Special Features

Both companies have their own "voice assistant" software - Apple with Siri and Samsung with S Voice - each allowing users to make calls, send messages, or even search the Internet for information. Both phones also offer a cloud backup service for photos, apps and other personal data, Apple with iCloud and Samsung with Auto Backup.

But despite all the copycatting, some of the real attention grabbing aspects of these phones are the apps and features that are unique to their brands, and these are sometimes what help users decide which device is more appealing to them.

Apple's new Touch ID fingerprint sensor, for instance, is meant to make it possible for users to simply touch their fingers to the phone’s home button to unlock the screen. No more lock screen PINs or swipe patterns. Apple says Touch ID can also be used to sign in and make iTunes purchases on the iPhone, as well.

Meanwhile, one of the selling points of Samsung's Galaxy S 4 is actually a "no touch" screen control. With Air Gesture, users can answer calls and flip between screen by just waving a hand at the screen.

The Galaxy S 4 also offers NFC (Near Field Communications) technology for sharing content with other Galaxy devices by just tapping them together. On the other hand, the iPhone 5s is obviously compatible with Apple's FaceTime, the much heralded in-call video chat app that most Android users are still envious of.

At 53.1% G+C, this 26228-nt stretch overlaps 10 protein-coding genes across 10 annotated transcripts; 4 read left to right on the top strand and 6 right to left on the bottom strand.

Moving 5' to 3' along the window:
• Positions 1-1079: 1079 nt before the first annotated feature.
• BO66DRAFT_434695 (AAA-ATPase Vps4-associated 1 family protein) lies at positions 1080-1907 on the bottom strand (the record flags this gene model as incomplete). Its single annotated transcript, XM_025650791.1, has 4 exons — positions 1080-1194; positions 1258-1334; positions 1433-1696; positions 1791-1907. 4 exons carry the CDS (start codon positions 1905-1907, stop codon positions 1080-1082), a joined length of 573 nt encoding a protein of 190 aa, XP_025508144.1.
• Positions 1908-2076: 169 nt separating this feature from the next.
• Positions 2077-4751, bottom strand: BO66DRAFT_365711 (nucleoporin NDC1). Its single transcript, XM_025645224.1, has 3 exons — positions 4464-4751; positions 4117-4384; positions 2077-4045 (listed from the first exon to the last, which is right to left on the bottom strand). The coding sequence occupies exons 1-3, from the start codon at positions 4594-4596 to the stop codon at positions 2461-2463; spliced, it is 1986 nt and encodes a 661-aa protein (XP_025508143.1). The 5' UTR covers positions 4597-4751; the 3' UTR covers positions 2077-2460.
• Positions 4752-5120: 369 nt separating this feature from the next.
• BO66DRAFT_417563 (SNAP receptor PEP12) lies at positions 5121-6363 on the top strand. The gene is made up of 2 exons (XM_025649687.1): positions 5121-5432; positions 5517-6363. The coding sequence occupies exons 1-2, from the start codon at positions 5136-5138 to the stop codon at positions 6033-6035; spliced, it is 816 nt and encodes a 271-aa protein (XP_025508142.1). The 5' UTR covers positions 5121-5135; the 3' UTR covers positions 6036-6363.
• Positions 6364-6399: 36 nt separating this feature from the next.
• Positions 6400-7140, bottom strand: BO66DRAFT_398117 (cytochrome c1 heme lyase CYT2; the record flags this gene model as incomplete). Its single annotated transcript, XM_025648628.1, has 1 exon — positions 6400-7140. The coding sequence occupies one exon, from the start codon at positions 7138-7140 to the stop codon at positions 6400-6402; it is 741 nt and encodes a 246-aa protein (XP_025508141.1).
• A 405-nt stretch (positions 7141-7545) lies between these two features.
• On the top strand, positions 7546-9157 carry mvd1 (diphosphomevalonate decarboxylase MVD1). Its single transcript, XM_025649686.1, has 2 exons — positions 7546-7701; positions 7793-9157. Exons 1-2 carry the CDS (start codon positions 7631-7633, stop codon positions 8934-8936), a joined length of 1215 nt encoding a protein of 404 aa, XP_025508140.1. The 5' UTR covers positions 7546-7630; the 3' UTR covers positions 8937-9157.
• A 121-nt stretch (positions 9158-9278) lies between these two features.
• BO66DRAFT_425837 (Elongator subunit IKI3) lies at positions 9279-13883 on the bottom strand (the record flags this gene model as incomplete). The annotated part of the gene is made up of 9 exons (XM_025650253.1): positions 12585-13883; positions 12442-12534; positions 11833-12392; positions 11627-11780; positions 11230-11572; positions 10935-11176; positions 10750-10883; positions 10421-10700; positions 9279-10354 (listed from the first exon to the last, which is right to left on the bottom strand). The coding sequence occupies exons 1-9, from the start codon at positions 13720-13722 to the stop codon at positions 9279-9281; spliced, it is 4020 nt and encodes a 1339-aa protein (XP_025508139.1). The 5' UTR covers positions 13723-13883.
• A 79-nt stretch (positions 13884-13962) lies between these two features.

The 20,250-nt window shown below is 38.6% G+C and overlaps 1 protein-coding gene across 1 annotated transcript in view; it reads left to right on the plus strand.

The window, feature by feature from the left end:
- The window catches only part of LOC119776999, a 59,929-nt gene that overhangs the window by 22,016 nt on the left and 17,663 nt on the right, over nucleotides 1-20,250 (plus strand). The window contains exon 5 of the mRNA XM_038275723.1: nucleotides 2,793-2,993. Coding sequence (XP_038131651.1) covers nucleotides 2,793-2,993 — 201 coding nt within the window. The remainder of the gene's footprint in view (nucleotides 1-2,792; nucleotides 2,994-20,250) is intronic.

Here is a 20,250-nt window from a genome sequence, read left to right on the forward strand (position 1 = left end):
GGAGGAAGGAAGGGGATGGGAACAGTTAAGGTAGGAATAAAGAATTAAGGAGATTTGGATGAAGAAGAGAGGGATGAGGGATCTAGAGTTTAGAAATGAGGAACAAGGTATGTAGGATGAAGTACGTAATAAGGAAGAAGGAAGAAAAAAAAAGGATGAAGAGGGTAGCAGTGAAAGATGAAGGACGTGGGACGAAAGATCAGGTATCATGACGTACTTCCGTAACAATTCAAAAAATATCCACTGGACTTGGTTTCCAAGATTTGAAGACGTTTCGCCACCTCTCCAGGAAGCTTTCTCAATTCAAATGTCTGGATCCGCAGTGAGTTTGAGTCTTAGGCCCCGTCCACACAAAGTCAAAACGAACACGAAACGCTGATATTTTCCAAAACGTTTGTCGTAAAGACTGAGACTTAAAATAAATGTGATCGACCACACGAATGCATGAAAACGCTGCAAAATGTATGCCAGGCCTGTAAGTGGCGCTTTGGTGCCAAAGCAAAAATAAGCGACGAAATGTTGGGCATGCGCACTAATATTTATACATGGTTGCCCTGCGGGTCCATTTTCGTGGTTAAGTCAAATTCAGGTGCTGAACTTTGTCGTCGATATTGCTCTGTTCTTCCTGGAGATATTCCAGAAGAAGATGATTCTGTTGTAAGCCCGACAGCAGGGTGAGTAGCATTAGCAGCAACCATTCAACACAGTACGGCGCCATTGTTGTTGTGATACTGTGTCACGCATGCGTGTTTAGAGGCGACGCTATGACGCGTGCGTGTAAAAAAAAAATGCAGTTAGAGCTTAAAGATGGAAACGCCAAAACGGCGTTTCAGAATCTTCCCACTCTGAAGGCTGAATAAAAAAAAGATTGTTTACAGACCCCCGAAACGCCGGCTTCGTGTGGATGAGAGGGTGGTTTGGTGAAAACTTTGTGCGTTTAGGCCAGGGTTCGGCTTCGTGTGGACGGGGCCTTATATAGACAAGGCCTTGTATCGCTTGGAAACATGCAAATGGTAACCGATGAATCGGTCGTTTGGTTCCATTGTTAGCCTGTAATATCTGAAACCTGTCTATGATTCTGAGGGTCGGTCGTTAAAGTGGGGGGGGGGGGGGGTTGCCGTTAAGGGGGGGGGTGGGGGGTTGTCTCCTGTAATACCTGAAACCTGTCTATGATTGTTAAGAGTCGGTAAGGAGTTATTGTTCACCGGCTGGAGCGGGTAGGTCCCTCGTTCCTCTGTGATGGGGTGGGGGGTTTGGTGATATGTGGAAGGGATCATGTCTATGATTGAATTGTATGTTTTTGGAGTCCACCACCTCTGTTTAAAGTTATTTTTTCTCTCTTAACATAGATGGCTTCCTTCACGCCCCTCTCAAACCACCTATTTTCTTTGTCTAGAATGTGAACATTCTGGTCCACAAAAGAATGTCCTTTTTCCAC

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The camera on the iPhone 5s is also an improvement from the iPhone 5, a camera that was widely regarded as one of the best on any smartphone. Though still an 8 MegaPixel sensor, Apple claims that its bigger pixels mean better pictures (we’ve heard this before from HTC). The sensor in the camera is also now 15 percent larger, making for greater clarity in captures.

The Galaxy S 4 offers a 13 MegaPixel camera, reportedly at 1.1 microns per pixel. And the S4’s front facing camera is a 2 MegaPixel camera, capable of 1080p video capture, while the iPhone 5s’s front facing camera, or FaceTime camera, is only a 1.2 MegaPixel lens.

As for camera flash, the iPhone 5s has a new True Tone dual LED, with cool white and warm amber flashes that combine to get the best color and contrast for your shot. The Galaxy S 4 packs a standard single LED flash. Apple's camera probably remains superior to Samsung's.

Apart from the specs, Apple’s new iOS 7 squares off against Samsung’s own software advancements on Android Jelly Bean. iOS and Android have long divided people, though most admit that Android has made major leaps in quality and speed over the past several years.

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As Apple doesn’t often disclose the battery size of its devices, we can only really rely on the company’s given estimates on talk and standby times, of which they say the iPhone 5s should be good for 10 hours and 250 hours, respectively. The Galaxy S 4, however, does have a hefty 2600 mAh battery and, unlike the iPhone, can be replaced if the charge of the battery starts to slip over time. Samsung lists its talk time at 17 hours and its standby time at 300 hours, though obviously that can vary based on your specific usage.

For more comparisons between the iPhone 5s and the Galaxy S 4, check out our comprehensive specs battle right here.